. Richard Murphy for Tax Research UK advocates positive action by government . Points made in January are just as relevant today 30% of all government debt is owned by the Bank of England – which is government owned – so debt is not as high as the Tories claim and the need for debt […]
Practical proposals emailed to us by our founder member Colin Hines: *** NEWS RELEASE *** EMBARGO: 00.30am, Thursday 9 February 2012 INVENTOR OF QE AND GREEN MP CALL FOR UP TO £70BN GREEN QUANTITATIVE EASING TO STABILISE FLAGGING UK ECONOMY Economist Professor Richard Werner, who proposed the term “quantitative easing” in Japan in the 1990s, and […]
The Bank of England should now be recommending a savings rate of about 2 % and maybe a lending rate based on 4%. They should discard the fictional rate of 0.5 %. This would boost the £, and therefore bear down on inflation. But it would also safeguard domestic purchasing power and do a much needed something for confidence.
Interest rates paid by UK households are however, already some of the highest in Europe. Despite all the talk of record lows you will hear from the mainstream media. Given how our economy has evolved, any monetary policy other than safeguarding domestic living standards makes less sense than ever before.
The highest rate of inflation among the original G7 members, is our UK inflation rate. Although there is much doubt about how representative the official figure is, no one really believes the official figure under estimates inflation. Over a decade after inflation and interest rate management was taken out of the hands of politicians this is an unexpected predicament. The whole logic of the hope of the 1990s was that the UK would have a sounder monetary system if politicians and their short-term agendas were taken out of this level of economic management. That was supposedly the lesson of experience overseas.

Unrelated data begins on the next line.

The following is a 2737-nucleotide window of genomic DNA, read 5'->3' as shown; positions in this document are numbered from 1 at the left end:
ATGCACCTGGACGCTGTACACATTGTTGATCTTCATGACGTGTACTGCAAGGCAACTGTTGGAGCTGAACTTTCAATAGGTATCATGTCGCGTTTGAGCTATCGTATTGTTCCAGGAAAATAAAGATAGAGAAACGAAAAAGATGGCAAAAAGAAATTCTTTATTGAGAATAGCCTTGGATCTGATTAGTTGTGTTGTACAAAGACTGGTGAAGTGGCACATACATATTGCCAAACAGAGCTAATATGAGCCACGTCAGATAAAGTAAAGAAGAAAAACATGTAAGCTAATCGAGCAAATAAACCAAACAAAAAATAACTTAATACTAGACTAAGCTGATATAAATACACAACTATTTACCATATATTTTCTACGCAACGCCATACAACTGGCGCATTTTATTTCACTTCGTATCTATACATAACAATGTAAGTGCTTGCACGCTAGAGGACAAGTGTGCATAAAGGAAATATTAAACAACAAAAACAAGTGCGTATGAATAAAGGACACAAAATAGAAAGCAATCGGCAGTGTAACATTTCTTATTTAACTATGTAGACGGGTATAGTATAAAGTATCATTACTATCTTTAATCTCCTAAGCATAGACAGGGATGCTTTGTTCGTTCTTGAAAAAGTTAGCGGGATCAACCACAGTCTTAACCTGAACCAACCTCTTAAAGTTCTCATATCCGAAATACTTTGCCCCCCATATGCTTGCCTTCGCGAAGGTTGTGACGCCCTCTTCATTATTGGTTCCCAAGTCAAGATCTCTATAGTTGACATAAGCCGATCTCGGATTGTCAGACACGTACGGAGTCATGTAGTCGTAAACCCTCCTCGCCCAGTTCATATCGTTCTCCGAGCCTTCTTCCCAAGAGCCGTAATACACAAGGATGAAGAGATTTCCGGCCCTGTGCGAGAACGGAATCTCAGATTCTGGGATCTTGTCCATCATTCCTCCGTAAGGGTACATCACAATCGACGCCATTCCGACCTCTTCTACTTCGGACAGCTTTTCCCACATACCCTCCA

Rather than inflation in the UK being the result of a series of one-off occurances as Mervyn King insists, perhaps we are heading for a new world-wide era of Austerity. With inflation rather than deflation being the main global issue. What we have been promoting as our Regional Prosperity and Inflation Framework, might well have to serve as an ‘Austerity & Inflation’ Framework.
It looks like a trend has now firmly set in for us to be the inflationary economy which besides undermining our living standards will help overseas companies hold their grip on our home markets.
None of our current inflation indices register the unique house price inflation the UK has had. Had they done so in any manner comparable to Germany and the US, there would have been far higher inflation registered across the UK under New Labour. Looking at housing affordability indices gives us some idea of the seriousness of the real inflation being missed. And an index that shows this up region by region would show a revealing story for the West Midlands. We show what it would reveal.
The new government have inherited the highest inflation rate in the G7. And as they consider any sort of increase in VAT to pay off national debt they need to think about how they keep their finger on the national pulse as the country faces these challenges to their living standards. More like Ronald Reagan than Margaret Thatcher.
The Liberal-Conservative coalition agreement involves the setting up of a cabinet committee on Banking which will be chaired by George Osborne; and this committee will set up an independent commission to look into whether the banks need breaking up and how to do it. As the banks collapsed in 2008, I was doing some research […]